Thursday, January 6, 2011

Sleep - A Daily Sabbath

In the last month, I've been adjusting to sleeping with contraption that makes me look a little bit like Darth Vader. It's called a CPAP machine, or a continuous positive airway pressure machine. I've also been adjusting to the idea of "sleep hygiene".

Up until a couple of months ago, I had no idea that sleep could possibly be hygienic. But apparently, it can. Sleep hygiene consists of good sleeping habits, such as avoidng TV or bright lighting just before bedtime, and making sure your clothing and sleep environment are comfortable. It also includes a habit that I find very difficult to practice - getting enough sleep.

For years, I've had, shall we say, "eccentric" sleep habits. I've slept in the day, stayed up at night, slept for fourteen hours here and stayed up for twenty hours there. For a couple of years, I've been doing this thing where I try to get by on as little as five hours of sleep a night - sometimes even less!

My current profession demands that I work split shifts and have an erratic schedule. Sometimes I leave my house at 8 a.m. and do not return home until 11 o'clock that night! When I come home, I desperately want to unwind and relax. I want to watch a show, check facebook, and just chill out.

One of the healers I work with told me that although I may see this as "me" time, it doesn't leave me much of "myself" the next day. He said that if I could get a discipline with this habit, it would significantly improve all areas of my life. And when he said that, something clicked in my mind. I've been studying Judaism for years, and I know that the Jewish tradition puts a strong emphasis on ritual and rest.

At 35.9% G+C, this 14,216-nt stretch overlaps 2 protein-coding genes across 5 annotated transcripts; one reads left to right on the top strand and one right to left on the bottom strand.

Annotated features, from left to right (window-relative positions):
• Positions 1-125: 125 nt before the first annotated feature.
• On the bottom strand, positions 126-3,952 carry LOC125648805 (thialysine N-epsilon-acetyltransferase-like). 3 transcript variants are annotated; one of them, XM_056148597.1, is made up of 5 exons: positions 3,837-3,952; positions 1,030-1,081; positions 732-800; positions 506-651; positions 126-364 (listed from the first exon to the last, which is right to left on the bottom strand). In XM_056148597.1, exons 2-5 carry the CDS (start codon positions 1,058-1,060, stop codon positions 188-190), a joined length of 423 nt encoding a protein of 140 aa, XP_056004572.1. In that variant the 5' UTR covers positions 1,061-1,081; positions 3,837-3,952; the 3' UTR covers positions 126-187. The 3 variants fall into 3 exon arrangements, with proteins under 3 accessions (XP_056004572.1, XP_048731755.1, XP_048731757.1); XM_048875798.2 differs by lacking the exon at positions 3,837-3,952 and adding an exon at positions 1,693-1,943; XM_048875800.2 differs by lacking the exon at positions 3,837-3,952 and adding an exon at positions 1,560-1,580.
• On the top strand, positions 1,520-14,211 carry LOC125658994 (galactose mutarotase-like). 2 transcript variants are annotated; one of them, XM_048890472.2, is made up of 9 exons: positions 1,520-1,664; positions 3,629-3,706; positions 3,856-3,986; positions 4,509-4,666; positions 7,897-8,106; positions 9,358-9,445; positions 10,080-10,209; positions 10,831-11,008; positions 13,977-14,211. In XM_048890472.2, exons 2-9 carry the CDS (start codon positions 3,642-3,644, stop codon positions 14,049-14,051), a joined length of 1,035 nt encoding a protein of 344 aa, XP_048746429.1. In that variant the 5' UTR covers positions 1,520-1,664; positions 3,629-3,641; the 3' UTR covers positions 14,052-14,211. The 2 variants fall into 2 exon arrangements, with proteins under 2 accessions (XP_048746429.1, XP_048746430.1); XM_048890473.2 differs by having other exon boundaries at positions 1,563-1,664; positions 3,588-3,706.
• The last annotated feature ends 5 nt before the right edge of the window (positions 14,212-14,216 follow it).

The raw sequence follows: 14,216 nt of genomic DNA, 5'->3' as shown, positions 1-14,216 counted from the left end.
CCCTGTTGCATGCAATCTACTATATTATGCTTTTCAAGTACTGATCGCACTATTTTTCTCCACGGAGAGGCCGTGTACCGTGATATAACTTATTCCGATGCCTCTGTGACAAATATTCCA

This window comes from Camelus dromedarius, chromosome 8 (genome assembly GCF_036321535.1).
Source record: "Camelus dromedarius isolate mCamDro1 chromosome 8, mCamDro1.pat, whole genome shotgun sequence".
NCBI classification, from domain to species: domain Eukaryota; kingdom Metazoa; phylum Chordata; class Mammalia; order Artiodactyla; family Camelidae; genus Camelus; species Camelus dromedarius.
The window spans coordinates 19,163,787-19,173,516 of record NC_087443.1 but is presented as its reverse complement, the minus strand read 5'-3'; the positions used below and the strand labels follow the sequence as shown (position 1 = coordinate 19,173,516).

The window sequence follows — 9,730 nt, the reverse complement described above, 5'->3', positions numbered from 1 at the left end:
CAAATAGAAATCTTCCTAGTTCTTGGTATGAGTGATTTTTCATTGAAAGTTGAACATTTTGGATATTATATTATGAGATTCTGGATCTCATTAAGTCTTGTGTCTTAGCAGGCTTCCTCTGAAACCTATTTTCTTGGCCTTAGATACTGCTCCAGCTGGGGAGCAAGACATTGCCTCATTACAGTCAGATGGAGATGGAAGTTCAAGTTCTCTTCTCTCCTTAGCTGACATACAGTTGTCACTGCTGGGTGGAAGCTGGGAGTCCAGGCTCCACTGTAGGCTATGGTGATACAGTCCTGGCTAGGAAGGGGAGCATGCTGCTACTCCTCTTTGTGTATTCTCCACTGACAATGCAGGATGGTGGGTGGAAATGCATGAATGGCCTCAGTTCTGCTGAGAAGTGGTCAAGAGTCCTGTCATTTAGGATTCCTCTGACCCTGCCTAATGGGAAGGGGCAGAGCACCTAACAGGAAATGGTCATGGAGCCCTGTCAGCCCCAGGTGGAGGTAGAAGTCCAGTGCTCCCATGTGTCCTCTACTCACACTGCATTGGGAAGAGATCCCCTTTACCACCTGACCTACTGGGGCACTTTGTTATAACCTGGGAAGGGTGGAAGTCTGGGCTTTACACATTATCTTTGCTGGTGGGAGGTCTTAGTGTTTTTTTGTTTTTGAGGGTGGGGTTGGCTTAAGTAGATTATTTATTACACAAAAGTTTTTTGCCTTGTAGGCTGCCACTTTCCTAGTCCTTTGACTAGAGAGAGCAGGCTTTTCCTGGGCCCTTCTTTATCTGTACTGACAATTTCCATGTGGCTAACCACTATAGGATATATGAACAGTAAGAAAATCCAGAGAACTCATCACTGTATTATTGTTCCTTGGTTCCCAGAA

For example, I have heard that Shabbat (the Jewish Sabbath) has at least two functions in regards to time. Firstly, it completes the preceding week. But of equal importance, Shabbat sets the tone for the next week.

Shabbat is like a thread that sews together pieces of cloth to form a garment. The cloth may be of the finest material and most intricate pattern. But if it is not held together by durable thread (or a reasonable substitute), the fabric's use will be limited. It may be draped over one's shoulders like a cape, and perhaps used as very large headscarf. But it won't make a pair of shorts or a sweater.

Conversely, the thread itself can be of a boring color, a rough material, or may be completely hidden from view by clever tailoring. But the quality of the thread, and it's compatibility with the fabric is of the utmost important. Without the thread, there is no garment (excluding capes and abnormally large headscarves).

Shabbat is a weekly day of rest. But sleep is a daily Shabbat. It completes the previous day, and refreshes one for the next.

So I started to wonder about sleep rituals I could perform, similar to Shabbat candle lighting and Havdalah (the ritual that ends Shabbat). I normally take a moment to pray at night before bed, and have taken to saying a bit of the "Modeh Ani" prayer upon waking, although I don't feel too connected to this prayer - or most other Jewish prayers for that matter.

I would like to ask you for any suggestions you may have about creating better sleep habits or rituals. I would love to hear of things you do that honor and prepare the way for sleep, or help you recognize the ending of this daily Sabbath.

Don't worry if you can't think of anything right now. It'll come to you - just sleep on it!

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